🖼 framing a president
|Mike Dariano||Oct 3, 2019|
On August 8, 1974, President Nixon addressed the nation and announced he was resigning as president of the United States. Tom Brokaw was there and recalled:
“There was this surreal atmosphere in the White House…at the back of the room, there was a lot of staffers (one was teasing another about his haircut) and people were kind of hanging around. It was as if this was an enormous relief. Nixon comes out and makes his speech, goes out to the helicopter and raises his hands in defiance with the victory sign and lifts off. One of his counselors turned to me and said, 'I’m going fishing.' I go back to the office and David Brinkley says to me, ‘Did you think he was going to pull out a Derringer and shoot himself when he was up there?’ I said, ‘What are you talking about?’ I was in the room seeing everything. He said to come down to the control room and take a look at the television picture. On television isolation you penetrated Nixon’s psyche at that point. You didn’t see the staff wandering around, talking about what they were going to do. It always was for me an instructive lesson about the difference between television reality and real reality.”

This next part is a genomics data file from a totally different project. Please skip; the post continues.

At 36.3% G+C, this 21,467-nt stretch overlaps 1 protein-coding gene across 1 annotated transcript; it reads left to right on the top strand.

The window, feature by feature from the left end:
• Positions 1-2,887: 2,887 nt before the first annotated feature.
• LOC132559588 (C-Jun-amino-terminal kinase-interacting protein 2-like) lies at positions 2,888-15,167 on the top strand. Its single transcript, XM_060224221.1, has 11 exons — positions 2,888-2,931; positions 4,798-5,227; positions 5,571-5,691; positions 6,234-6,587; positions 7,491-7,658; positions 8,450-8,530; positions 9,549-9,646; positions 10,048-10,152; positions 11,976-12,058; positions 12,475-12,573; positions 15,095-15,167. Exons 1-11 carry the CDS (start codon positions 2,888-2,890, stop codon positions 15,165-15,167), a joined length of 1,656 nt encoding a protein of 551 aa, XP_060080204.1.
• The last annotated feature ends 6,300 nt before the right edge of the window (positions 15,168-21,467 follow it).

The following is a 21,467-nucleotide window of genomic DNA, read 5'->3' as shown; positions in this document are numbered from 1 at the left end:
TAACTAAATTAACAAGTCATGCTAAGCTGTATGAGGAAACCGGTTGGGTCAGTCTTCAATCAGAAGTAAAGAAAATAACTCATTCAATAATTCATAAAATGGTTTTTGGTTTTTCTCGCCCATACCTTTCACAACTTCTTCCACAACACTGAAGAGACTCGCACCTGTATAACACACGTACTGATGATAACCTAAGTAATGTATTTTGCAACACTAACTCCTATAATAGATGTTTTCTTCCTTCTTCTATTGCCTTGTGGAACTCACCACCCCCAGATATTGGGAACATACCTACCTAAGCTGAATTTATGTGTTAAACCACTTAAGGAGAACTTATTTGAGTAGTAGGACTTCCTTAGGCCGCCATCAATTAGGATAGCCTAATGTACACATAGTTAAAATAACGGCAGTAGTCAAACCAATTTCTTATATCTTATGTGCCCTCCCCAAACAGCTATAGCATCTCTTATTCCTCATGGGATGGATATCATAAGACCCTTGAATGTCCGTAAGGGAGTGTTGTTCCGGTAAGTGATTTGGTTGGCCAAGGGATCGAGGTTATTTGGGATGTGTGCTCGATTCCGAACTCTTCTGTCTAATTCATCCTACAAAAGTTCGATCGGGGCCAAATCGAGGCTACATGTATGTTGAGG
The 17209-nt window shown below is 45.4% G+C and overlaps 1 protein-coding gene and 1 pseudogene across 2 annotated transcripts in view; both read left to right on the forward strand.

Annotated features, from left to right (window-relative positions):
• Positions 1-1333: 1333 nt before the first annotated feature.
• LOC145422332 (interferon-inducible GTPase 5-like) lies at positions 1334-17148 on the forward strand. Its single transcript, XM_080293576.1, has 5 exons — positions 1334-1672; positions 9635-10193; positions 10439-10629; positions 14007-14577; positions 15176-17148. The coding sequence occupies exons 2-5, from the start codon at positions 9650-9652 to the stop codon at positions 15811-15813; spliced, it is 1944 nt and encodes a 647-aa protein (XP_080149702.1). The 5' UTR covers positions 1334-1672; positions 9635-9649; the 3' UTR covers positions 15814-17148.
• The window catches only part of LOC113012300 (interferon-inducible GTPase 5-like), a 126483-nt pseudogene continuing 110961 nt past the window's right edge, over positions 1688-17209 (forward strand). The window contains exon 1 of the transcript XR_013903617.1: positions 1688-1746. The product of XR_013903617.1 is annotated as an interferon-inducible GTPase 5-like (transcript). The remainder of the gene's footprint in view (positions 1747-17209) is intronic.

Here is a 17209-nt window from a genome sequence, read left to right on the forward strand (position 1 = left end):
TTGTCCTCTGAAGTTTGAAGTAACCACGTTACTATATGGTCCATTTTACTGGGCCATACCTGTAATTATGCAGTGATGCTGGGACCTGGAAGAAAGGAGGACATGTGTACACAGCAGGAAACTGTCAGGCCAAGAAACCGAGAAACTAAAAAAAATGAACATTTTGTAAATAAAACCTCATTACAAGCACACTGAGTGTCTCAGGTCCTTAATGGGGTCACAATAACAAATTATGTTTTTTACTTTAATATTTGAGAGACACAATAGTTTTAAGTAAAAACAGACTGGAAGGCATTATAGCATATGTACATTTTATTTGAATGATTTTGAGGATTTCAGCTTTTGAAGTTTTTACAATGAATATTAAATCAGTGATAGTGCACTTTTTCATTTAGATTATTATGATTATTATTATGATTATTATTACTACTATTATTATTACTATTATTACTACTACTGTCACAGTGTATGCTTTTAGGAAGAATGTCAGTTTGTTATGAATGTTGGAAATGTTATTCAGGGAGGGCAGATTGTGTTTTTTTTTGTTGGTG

Media frames stories not out of manipulation - okay, sometimes for manipulation - but also out of necessity. There's too much information to share everything.
You see this in your podcast queue. There's probably a series or episode that 'dives deep' or has 'behind the scenes' or 'explains'. That's all framing.